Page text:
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Protein, Week

Protein Week 2020: Over 500 Nutritionists Recommend Ways to Resolve India?s Protein Paradox

28.07.2020 - 08:57:07

Protein Week 2020: Over 500 Nutritionists Recommend Ways to Resolve India?s Protein Paradox. Right To Protein gathers insights from experts to follow the recent identification of a paradox in India?s daily protein consumption habits

initiative released insights from a survey recently conducted with over 500 nutritionists and health experts based across India, who stated that the only way forward to protein sufficiency will be with active participation of various stakeholders to reverse India’s Protein Paradox. The survey was conducted in collaboration with India’s well-known health and nutrition forum, Nutrition Quest. The experts acknowledged the need for on-ground interventions to nudge a behavioral change in consumers to bridge the gap between knowledge and practice through informed perceptions and actions. With the goal of establishing a positive protein phenomenon in India, the Right to Protein initiative collated influential and professional voices of those who are championing the urgent need to make Indian households more protein conscious.
Outlining the various stakeholders within the nutrition ecosystem in India, the surveyed experts recommend:
  • Increased government and industry focus on nutritional conversations and public awareness campaigns (53%), emphasis on protein consumption in nutritional supplementation schemes (38%) and introduction of policies for subsidies for quality protein-rich foods (21%)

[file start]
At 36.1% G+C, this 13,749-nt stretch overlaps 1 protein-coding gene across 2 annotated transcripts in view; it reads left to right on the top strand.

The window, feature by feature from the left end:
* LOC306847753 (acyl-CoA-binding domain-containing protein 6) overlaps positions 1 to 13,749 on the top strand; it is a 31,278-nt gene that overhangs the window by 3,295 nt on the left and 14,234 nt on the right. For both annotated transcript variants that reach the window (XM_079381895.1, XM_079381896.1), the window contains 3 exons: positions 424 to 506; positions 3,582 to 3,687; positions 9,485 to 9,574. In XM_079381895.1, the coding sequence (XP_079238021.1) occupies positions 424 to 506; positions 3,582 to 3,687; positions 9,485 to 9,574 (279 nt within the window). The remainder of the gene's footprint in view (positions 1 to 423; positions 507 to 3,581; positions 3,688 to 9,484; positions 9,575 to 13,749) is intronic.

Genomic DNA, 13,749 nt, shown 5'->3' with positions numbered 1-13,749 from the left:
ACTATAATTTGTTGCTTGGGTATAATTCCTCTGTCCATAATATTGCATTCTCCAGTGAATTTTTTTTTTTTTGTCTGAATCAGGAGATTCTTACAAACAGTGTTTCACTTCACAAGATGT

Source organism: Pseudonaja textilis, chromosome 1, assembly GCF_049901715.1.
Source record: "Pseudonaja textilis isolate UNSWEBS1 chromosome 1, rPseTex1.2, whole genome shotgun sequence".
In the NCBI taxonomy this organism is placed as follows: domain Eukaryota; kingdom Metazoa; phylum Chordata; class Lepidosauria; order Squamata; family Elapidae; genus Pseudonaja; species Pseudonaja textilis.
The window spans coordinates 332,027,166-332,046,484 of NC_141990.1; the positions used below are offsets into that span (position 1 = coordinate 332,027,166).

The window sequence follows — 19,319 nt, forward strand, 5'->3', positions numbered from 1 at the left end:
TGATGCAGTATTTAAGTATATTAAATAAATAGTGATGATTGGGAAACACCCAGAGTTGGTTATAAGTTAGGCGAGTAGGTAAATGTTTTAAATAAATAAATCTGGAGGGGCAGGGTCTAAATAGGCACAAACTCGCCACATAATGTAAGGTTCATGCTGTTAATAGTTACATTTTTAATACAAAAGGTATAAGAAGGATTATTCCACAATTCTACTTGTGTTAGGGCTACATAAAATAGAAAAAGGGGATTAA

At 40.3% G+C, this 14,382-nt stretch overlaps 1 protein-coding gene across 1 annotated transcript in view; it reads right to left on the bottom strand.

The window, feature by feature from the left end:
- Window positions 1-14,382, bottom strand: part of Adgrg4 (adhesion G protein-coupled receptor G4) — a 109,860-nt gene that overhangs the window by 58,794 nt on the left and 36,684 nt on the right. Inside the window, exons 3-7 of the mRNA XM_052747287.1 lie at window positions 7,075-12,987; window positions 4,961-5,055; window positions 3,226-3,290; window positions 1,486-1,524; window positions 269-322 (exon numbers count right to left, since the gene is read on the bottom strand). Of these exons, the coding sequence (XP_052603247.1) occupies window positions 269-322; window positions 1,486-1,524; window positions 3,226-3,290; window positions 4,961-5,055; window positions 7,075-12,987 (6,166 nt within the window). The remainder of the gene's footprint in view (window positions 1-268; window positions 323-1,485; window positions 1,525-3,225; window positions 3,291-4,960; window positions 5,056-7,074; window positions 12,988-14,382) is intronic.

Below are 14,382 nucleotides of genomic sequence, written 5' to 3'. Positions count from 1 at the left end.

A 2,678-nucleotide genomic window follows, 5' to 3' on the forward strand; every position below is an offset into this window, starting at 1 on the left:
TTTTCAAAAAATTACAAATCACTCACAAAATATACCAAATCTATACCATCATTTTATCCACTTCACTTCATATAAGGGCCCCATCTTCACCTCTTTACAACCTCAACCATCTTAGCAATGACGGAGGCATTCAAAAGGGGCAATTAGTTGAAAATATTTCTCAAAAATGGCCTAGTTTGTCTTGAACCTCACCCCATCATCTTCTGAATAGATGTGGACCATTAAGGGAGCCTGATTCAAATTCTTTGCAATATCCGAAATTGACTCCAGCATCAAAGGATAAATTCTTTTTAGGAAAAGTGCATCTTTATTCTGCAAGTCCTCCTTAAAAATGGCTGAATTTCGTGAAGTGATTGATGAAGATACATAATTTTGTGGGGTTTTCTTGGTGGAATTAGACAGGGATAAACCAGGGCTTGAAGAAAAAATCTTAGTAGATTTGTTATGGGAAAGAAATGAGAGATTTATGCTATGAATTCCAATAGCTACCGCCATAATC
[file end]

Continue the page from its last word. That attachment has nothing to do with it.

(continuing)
• Strong focus on protein-fortified foods and animal feeds from protein producers, manufacturers, companies. This also includes efforts to increase affordability and accessibility of both plant and animal sources of protein and support for awareness initiatives
  • Growth in nutrition knowledge led by nutritionists, dieticians and wellness experts (56%), with literature and research-backed information, thought leadership for constant education and communication and fact-checking to fight fake information
“The need of the hour is heightened awareness and education about the country’s protein consumption and a strong ecosystem to enable tangible behavior change,” said Madhuri Ruia, Nutrition & Fitness Expert, Supporter for the Right To Protein initiative and an alumnus of the American Academy Of Nutrition, who was among the experts interviewed in the study. “Changes need to be made across the spectrum, and as nutritionists, it is our prerogative to nudge the society in the right direction with constant education,” she added.
“There is an urgent need to create awareness on what to eat, how much to eat, importance of macronutrients and easily available sources of protein. There is a need to advocate for food frequency and food groups to understand dietary adequacy. There should be communication campaigns to provide the right information on right quality of protein for better muscle strength” said Dr. Shoba Suri, Ph. D Nutrition & Physiology and Senior Fellow at Observer Research Foundation (ORF), among other experts, who also asserted the collective need to tackle India’s protein challenge holistically – involving stakeholders within households, communities, the food industry and government at large. The focus, they said, should be to lay emphasis on the lack of protein and its awareness and not just the current emphasis on micronutrient malnutrition, to bridge the gap for good.